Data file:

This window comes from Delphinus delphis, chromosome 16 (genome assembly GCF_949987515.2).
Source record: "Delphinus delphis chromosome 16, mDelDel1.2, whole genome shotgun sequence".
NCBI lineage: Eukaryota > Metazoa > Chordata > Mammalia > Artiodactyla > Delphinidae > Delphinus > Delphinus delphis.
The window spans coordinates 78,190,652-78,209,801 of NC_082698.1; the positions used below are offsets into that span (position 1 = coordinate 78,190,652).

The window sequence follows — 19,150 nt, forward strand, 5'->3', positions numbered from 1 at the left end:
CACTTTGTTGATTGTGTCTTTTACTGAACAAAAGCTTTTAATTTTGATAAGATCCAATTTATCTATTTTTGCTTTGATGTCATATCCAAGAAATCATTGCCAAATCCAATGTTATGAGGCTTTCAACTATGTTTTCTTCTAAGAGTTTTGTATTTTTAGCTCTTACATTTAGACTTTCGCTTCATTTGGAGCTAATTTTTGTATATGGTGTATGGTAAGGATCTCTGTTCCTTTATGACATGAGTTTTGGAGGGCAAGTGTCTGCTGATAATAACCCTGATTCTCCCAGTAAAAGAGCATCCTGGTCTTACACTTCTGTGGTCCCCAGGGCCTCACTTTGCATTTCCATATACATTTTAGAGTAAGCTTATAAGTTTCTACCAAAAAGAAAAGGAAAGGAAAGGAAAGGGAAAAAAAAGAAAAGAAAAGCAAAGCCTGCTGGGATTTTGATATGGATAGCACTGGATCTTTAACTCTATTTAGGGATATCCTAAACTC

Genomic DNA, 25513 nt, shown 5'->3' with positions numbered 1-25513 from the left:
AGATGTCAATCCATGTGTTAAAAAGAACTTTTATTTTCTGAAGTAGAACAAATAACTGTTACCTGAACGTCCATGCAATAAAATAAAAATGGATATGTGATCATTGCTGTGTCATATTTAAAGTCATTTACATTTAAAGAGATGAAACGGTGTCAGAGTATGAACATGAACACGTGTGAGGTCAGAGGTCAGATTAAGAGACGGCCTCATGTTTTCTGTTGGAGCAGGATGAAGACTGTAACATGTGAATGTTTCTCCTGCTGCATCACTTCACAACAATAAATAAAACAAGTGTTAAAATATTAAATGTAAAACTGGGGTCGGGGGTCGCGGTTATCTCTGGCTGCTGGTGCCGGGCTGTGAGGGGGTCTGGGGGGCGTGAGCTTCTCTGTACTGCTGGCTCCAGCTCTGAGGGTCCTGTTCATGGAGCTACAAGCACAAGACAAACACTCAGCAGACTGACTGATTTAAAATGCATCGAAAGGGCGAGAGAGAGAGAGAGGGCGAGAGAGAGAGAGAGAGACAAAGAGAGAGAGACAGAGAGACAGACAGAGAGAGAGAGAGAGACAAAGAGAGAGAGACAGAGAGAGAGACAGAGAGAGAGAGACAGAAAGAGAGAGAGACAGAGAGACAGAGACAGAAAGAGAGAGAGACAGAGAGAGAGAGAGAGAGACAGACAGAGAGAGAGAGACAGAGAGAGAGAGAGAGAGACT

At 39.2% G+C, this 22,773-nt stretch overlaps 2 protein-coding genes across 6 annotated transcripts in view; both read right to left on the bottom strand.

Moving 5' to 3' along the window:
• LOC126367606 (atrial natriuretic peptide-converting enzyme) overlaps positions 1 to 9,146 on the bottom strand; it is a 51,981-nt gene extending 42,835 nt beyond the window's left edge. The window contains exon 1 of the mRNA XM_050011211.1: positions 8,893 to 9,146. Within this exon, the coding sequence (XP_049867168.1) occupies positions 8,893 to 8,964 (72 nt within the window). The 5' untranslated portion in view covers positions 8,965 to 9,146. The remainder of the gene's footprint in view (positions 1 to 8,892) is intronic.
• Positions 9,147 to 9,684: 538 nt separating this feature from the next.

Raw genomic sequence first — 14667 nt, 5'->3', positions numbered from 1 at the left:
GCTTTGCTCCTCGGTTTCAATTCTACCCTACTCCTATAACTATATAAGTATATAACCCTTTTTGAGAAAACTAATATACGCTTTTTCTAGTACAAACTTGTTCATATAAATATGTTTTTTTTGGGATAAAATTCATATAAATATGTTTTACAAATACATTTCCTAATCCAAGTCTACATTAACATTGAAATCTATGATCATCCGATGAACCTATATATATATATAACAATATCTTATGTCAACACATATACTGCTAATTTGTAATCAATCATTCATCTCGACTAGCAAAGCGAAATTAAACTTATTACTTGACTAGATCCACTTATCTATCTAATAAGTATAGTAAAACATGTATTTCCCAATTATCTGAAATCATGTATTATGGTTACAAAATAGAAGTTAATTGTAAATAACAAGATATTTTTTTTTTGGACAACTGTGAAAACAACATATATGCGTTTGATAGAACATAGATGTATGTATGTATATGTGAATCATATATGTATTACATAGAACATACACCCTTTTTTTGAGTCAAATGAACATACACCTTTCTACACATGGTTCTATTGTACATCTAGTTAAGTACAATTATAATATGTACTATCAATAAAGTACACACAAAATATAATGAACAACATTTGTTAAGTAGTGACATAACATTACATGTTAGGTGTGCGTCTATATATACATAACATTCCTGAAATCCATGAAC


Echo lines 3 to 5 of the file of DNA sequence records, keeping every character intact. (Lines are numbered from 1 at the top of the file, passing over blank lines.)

NCBI lineage: Eukaryota > Metazoa > Chordata > Mammalia > Artiodactyla > Delphinidae > Delphinus > Delphinus delphis.
The window spans coordinates 78,190,652-78,209,801 of NC_082698.1; the positions used below are offsets into that span (position 1 = coordinate 78,190,652).

The window sequence follows — 19,150 nt, forward strand, 5'->3', positions numbered from 1 at the left end: